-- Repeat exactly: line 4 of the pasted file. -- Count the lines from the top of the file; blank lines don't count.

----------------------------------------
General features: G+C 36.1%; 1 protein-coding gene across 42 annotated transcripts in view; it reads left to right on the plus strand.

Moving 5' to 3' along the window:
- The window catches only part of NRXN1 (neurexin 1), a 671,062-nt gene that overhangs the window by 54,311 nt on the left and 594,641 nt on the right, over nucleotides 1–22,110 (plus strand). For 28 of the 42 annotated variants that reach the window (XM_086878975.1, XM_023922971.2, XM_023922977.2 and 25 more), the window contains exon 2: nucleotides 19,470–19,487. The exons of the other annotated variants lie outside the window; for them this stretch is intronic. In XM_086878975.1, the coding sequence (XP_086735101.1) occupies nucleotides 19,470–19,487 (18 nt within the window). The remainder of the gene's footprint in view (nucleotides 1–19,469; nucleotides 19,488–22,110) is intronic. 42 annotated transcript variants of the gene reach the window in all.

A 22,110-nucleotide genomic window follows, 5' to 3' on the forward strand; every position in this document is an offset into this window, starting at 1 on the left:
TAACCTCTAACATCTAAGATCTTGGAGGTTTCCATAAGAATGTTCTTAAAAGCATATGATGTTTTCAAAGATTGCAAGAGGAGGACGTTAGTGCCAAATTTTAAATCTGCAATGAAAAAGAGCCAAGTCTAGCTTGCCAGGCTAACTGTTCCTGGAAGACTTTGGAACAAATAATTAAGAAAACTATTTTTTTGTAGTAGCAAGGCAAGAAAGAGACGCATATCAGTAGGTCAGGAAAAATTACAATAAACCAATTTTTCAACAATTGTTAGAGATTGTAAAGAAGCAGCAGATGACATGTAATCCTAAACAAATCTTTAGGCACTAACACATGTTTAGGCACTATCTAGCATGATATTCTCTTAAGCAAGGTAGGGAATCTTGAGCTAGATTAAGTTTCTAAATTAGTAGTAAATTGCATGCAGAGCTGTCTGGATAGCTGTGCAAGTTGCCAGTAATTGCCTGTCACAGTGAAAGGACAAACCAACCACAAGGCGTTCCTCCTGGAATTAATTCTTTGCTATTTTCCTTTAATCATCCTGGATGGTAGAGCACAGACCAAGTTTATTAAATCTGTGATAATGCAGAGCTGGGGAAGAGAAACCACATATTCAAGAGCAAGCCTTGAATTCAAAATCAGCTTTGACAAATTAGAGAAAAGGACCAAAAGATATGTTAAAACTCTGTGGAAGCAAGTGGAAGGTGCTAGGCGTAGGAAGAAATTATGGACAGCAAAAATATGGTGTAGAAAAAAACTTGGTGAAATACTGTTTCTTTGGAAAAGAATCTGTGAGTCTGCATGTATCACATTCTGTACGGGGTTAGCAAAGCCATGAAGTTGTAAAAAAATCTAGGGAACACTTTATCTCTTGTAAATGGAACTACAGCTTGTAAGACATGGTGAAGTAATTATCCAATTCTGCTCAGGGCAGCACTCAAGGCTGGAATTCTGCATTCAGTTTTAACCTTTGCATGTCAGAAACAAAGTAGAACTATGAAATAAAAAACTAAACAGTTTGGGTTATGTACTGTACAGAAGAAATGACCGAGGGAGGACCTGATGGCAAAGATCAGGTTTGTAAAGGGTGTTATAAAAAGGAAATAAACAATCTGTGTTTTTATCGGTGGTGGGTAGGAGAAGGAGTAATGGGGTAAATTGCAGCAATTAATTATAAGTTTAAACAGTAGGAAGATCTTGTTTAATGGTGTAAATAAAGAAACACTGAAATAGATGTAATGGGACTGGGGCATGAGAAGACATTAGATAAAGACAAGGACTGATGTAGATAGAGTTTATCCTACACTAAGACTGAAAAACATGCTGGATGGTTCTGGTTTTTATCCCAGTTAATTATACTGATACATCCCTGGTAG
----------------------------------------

A 22,110-nucleotide genomic window follows, 5' to 3' on the forward strand; every position in this document is an offset into this window, starting at 1 on the left: